|A familiar view (author's photo)|
As regular readers of this blog will know by now, I'm a Southeast Londoner, born in Greenwich and continue to be a proud resident of the Royal Borough of Greenwich as we are now honoured to be called.
Centrepiece of the Maritime Greenwich UNESCO World Heritage Site is the Old Royal Naval College, designed by Sir Christopher Wren, built between 1696 and 1712 and originally designed to serve as the Greenwich Hospital, a home for retired and disabled sailors, in which role the magnificent buildings served until 1869. It was established as The Royal Naval College in 1873 and was designed to act as a centre for further education of officers - indeed it was described as "The University of The Navy" and over the years became an established part of officer training within the Senior Service. In October 1939, it gained a new function when the training of officers of the Womens Royal Naval Service, the WRNS or Wrens as they were affectionately known, began to be undertaken here.
The WRNS had originally been established in 1917 during the First World War and having been established solely as a wartime expedient, was disbanded in 1919. The coming of a new conflict in 1939 saw the WRNS re-born with a greatly expanded list of duties on offer for new recruits, which included piloting aircraft on ferry duties, acting as mechanics for a vast range of equipment and serving aboard small boats such as harbour launches. In their new incarnation, the Wrens made an invaluable contribution to the running of the Royal Navy.
They were again perhaps seen as a temporary expedient for wartime and one of their wartime recruiting posters which proclaimed "Join the Wrens - and Free a Man for the Fleet" tended to support this feeling. This time however, the sterling work done by the Wrens during wartime, ensured that they had a role to play in the peacetime Navy and the training of new officers continued at Greenwich until 1976. Over the years, the WRNS gradually became more and more integrated within the main service. The first Wrens served at sea from October 1990 in HMS Brilliant and in 1993, achieved complete integration with the Royal Navy when the WRNS was abolished as a separate service.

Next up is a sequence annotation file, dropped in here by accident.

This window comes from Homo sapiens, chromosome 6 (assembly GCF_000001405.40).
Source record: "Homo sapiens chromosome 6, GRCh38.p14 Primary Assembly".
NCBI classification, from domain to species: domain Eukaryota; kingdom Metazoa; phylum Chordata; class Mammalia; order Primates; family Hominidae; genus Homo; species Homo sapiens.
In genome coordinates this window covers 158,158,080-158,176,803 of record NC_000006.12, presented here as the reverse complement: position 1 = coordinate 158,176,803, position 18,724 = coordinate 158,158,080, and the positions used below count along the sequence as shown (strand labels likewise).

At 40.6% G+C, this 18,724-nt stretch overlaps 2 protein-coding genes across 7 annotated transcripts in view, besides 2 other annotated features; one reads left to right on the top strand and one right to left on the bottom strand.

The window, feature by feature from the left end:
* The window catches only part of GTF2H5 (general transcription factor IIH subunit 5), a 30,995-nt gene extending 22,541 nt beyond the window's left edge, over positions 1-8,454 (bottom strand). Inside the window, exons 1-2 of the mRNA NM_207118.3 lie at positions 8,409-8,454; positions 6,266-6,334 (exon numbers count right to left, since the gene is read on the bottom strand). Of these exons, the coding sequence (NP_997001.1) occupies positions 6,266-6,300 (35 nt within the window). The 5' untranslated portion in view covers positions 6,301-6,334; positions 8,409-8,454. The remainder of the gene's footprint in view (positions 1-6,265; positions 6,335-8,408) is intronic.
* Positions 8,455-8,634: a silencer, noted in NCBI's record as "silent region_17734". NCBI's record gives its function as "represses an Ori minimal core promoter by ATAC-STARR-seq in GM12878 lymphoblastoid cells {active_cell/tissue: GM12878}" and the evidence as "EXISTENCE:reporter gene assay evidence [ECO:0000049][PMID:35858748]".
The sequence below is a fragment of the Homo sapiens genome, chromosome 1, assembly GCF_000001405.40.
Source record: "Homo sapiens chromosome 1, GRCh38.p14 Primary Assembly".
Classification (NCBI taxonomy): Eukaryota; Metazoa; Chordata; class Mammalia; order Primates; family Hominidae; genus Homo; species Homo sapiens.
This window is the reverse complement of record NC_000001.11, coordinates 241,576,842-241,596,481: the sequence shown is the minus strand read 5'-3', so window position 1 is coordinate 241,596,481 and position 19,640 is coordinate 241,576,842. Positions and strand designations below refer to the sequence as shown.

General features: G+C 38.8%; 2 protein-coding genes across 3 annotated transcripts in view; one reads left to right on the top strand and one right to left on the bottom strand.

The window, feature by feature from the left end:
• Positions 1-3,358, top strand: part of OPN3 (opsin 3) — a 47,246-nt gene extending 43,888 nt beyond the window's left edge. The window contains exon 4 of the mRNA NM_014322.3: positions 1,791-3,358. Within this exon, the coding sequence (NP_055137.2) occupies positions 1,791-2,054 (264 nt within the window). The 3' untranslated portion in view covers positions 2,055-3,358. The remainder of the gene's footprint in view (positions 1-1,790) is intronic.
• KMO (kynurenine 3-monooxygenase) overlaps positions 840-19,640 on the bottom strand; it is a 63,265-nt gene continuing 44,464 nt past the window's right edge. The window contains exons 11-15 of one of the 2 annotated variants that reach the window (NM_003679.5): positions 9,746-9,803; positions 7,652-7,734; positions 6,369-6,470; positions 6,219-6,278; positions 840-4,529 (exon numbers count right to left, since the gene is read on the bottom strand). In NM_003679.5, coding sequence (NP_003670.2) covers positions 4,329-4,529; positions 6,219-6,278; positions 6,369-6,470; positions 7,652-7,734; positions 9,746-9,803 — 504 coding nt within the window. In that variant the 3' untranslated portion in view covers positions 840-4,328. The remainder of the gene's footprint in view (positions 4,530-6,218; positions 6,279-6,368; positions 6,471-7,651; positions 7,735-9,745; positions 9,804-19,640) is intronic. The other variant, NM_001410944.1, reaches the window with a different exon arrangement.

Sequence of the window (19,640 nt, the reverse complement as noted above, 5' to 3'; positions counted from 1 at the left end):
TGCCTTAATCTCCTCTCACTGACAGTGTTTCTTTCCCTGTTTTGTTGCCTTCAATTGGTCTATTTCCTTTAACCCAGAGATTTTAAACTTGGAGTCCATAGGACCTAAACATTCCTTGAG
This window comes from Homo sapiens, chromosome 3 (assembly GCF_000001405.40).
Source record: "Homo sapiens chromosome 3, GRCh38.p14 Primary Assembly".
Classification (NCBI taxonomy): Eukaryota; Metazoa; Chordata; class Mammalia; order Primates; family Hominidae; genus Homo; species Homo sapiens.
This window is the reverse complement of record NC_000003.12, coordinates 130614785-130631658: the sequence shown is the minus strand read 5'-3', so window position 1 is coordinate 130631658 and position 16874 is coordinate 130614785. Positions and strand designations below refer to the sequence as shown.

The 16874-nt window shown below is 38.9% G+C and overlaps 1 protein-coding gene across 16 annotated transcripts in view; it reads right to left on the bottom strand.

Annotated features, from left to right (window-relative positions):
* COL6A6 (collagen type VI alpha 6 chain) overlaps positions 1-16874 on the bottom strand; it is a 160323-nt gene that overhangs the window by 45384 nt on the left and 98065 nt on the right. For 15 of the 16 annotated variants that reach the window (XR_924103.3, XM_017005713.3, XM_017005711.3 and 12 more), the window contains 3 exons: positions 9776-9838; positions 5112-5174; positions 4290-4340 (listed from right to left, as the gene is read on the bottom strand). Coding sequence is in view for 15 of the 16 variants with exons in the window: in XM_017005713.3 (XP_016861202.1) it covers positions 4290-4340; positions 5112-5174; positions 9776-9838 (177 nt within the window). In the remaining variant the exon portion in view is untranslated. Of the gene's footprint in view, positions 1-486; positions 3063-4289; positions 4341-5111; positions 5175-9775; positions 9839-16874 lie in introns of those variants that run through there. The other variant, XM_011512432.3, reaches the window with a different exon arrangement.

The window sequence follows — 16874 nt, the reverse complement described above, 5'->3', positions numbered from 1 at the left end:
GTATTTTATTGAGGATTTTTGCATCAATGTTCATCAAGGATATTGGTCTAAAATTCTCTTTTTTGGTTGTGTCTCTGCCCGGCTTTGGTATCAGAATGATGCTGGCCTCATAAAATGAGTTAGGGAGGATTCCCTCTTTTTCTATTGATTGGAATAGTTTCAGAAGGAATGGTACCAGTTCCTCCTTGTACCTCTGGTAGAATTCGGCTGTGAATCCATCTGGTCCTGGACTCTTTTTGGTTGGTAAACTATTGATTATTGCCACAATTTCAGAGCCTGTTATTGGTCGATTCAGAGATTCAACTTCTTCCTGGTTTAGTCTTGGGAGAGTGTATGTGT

|Join The Wrens (author's collection)|
Sadly, since the war, a succession of governments have suffered from "sea blindness" and have taken any possible opportunity to slash the defence budget, especially that of the Royal Navy and one of the consequences of this was the closure of the Royal Naval College as a service establishment in 1998. Fortunately, the buildings continue to serve in an educational function, today being home to the University of Greenwich as well as the Trinity Laban College of Music.
To mark the centenary of the establishment of the WRNS and acknowledging the important role played by the Royal Naval College at Greenwich, a special exhibition - WRNS Untold Stories: The Women's Royal Naval Service at Greenwich - is being held at The Visitor Centre until 5 December 2017 and I was fortunate enough to pay a visit to this fascinating exhibition last week.